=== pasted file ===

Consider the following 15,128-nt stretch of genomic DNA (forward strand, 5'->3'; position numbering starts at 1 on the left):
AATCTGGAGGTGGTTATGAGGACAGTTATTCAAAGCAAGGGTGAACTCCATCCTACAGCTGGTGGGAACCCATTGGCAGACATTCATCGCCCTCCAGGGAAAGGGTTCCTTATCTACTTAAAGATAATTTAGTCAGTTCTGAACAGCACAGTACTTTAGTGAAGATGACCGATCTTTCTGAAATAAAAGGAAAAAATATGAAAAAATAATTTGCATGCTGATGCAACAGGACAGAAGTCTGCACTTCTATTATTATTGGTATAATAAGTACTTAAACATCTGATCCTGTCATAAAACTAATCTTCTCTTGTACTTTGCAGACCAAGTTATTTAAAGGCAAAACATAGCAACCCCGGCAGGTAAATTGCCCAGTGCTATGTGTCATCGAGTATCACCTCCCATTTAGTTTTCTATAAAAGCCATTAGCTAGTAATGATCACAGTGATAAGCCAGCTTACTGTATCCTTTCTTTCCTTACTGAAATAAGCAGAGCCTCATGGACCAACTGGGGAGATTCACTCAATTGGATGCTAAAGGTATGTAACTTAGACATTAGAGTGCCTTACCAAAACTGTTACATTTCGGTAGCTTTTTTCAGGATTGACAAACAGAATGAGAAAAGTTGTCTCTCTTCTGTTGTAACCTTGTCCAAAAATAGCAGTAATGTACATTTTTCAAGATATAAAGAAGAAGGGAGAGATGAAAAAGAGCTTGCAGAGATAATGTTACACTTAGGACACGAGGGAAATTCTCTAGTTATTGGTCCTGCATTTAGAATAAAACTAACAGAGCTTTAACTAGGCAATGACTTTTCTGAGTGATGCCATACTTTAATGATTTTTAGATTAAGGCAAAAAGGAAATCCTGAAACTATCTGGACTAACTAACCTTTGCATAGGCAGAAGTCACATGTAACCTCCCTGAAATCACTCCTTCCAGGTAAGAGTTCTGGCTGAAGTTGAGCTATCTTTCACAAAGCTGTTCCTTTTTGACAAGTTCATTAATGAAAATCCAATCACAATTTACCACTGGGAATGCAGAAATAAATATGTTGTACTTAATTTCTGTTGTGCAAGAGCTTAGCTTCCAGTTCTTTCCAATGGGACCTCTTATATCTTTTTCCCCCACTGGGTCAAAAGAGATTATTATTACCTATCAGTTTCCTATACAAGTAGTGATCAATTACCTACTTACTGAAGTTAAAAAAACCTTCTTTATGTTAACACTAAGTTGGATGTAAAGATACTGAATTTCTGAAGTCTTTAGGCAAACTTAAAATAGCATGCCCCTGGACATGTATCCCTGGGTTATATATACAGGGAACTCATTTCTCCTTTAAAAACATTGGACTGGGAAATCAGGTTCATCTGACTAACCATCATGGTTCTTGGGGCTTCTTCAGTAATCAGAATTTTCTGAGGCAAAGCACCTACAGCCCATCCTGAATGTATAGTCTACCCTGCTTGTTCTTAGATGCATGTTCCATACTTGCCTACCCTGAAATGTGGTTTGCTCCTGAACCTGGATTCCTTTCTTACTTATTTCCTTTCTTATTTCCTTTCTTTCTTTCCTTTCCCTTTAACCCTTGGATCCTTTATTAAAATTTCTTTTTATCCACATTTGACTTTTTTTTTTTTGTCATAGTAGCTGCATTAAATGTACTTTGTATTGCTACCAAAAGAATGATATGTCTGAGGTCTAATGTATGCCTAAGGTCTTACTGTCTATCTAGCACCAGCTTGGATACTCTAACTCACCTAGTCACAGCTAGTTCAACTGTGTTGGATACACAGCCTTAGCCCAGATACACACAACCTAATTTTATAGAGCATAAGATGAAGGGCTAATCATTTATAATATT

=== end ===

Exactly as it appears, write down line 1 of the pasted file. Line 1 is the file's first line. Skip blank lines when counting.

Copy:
Consider the following 15,128-nt stretch of genomic DNA (forward strand, 5'->3'; position numbering starts at 1 on the left):